It is my opinion (and that of MANY sources that I've read, including the Def Tech manual I think) that if you have a separate sub, ALL speakers regardless of their capabilities should be set to small. Then (if your receiver has the capability) you have the ability to adjust the crossover in your receiver to take best advantage of both your speakers and sub. Setting them as large eliminates this capability. That assigns the frequencies that are handled best by each type of speaker and sub.

Think of the Def Tech speakers with powered subs not as a speaker and sub, but a really good 3 way speaker with great bass, and treat them as such.

As far as recommendations for subs, I have not seen many messages posted from users of Def Tech subs, so I can't really answer that question. I've never head one of their separate subs. I can say that there seems to be little reason to buy the same "brand" sub as your speakers. Pretty much any good sub will blend well with the Def Techs. I guess the best way that I can answer the question is that I just ordered an SVS sub to go with my Def Techs.

I have all of my Def Tech speakers connected with speaker wire from my receiver, and my separate sub connected with a subwoofer cable to the sub preamp out. That is the simplest way, and I have no evidence that there is a better way. I may try connecting the sub sometime using the preamp outs for the fronts and center, but it is pretty low on my list, and I really don't think it will make a significant difference.

BTW, I have my crossover set to 60Hz now, but once I get the SVS sub, I am going to play with it and see whether setting it higher works better. Remember that the speakers have a MUCH wider frequency range to deal with than the separate sub, so relieving them of some of the most difficult work (the sub-bass) makes them handle the rest even better. Do a search on "bass management" here and on the web and you'll find some good articles on the subject of large vs small settings.

-- Martin

While I FULLY agree that subs do not matter much as to the brand (i.e., it is not necessary to purchase the same brand as the rest of the speakers) -- pick the brand of your choice will work great.

But this statement concerns me: "It is my opinion (and that of MANY sources that I've read, including the Def Tech manual I think) that if you have a separate sub, ALL speakers regardless of their capabilities should be set to small. Then (if your receiver has the capability) you have the ability to adjust the crossover in your receiver to take best advantage of both your speakers and sub. Setting them as large eliminates this capability. That assigns the frequencies that are handled best by each type of speaker and sub.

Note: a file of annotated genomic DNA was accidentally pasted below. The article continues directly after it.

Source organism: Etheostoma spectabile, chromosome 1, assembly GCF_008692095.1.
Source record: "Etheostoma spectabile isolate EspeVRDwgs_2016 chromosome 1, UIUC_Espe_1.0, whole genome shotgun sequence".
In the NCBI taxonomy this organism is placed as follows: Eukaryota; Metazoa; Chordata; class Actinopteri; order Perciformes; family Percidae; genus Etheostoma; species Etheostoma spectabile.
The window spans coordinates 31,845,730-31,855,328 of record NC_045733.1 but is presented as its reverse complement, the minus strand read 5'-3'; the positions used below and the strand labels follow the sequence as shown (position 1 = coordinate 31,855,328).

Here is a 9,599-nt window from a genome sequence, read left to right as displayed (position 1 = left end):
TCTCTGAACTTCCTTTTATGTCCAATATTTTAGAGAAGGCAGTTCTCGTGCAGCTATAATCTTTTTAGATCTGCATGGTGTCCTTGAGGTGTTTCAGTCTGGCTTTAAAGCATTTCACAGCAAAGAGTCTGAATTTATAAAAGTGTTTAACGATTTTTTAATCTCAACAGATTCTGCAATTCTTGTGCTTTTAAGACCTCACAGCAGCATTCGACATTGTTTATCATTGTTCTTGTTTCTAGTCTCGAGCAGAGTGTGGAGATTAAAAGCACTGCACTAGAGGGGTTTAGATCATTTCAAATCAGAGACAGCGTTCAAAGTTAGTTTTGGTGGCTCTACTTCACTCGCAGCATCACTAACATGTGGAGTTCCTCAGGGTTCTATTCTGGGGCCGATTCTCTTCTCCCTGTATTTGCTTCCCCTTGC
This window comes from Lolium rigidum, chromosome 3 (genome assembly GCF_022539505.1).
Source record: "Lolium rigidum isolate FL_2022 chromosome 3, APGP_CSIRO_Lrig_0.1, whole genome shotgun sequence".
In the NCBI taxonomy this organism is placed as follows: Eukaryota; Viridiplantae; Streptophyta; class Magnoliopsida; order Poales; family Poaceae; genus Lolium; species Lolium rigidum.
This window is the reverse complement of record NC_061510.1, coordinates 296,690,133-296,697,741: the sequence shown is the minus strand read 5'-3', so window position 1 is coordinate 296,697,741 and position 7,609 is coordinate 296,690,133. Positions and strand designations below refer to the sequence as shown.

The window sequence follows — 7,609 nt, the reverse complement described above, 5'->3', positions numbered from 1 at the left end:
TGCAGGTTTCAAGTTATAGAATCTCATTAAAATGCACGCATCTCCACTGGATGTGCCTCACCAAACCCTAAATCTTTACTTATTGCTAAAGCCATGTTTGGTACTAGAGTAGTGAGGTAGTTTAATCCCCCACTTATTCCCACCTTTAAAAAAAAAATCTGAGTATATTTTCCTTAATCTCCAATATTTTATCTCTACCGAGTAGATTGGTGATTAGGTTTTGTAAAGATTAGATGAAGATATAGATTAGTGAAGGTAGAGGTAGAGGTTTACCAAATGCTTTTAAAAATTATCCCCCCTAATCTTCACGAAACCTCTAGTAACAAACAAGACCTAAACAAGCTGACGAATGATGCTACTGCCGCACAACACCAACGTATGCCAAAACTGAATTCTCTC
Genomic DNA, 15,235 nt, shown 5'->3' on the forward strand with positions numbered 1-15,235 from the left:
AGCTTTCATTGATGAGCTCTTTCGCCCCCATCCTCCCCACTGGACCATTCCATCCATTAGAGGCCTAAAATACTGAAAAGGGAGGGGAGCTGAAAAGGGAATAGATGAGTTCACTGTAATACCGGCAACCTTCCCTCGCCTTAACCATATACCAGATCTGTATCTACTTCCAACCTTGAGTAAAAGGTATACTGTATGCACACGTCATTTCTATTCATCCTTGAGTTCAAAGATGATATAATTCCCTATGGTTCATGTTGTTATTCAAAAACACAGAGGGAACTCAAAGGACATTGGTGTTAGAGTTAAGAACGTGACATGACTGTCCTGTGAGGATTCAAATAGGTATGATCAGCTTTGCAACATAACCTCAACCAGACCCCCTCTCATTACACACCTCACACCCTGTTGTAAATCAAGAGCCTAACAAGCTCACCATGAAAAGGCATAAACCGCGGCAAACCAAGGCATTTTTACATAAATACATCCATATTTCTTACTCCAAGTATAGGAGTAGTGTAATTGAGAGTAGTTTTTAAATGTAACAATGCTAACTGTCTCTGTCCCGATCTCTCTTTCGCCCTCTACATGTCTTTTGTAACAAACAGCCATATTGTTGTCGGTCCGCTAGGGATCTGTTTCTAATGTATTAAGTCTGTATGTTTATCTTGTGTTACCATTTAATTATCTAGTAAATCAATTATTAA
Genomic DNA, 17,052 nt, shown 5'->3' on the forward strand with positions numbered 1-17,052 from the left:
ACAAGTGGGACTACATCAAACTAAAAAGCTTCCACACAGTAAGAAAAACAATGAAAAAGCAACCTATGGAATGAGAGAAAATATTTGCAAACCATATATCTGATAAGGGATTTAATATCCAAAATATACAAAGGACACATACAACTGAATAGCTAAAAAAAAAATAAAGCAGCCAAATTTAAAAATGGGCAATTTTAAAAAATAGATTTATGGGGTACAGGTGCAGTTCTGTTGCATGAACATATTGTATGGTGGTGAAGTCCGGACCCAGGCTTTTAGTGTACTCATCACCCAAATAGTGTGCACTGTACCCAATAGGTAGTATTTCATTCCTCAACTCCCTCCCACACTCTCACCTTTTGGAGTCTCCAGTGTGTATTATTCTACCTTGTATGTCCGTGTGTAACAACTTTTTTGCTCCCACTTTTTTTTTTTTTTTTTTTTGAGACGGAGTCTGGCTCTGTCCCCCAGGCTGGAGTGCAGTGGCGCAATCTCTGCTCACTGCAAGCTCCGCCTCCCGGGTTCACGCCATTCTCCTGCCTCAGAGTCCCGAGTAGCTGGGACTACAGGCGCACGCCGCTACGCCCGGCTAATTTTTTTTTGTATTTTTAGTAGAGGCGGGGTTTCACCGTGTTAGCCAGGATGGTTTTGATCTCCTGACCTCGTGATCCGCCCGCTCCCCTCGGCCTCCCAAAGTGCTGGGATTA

Think of the Def Tech speakers with powered subs not as a speaker and sub, but a really good 3 way speaker with great bass, and treat them as such."

I read this to mean that if a person is using a tower with built-in sub that reaches down into the low 20Hz range that if there is a separate dedicated sub that the tower speaker should be set to "small," thus cutting off the lower 100 Hz or so of bass -- why not utilize that wonderful bass -- OR why purchase a full range tower if the lower end is going to be cut off -- a good bookshelf speakers would suffice?

Perhaps I misunderstood the idea here?

MikeSp

Pioneer Elite Kuro, McIntosh amplifiers -- MC501 monos (3) and MC352's (2), McIntosh MX150 pre-pro; Oppo 83SE; speakers -- Aerial Acoustics Model 9's for mains and CC5 for center, Def Tech BPVX/P's and BPVX's for surrounds and JL F113's (2) for subs; Roku 3; PS3; Wiii; Tivos; and Monster HTPS...
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post #739 of 31376 Old 09-12-2006, 02:11 PM
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Originally Posted by MikeSp View Post

While I FULLY agree that subs do not matter much as to the brand (i.e., it is not necessary to purchase the same brand as the rest of the speakers) -- pick the brand of your choice will work great.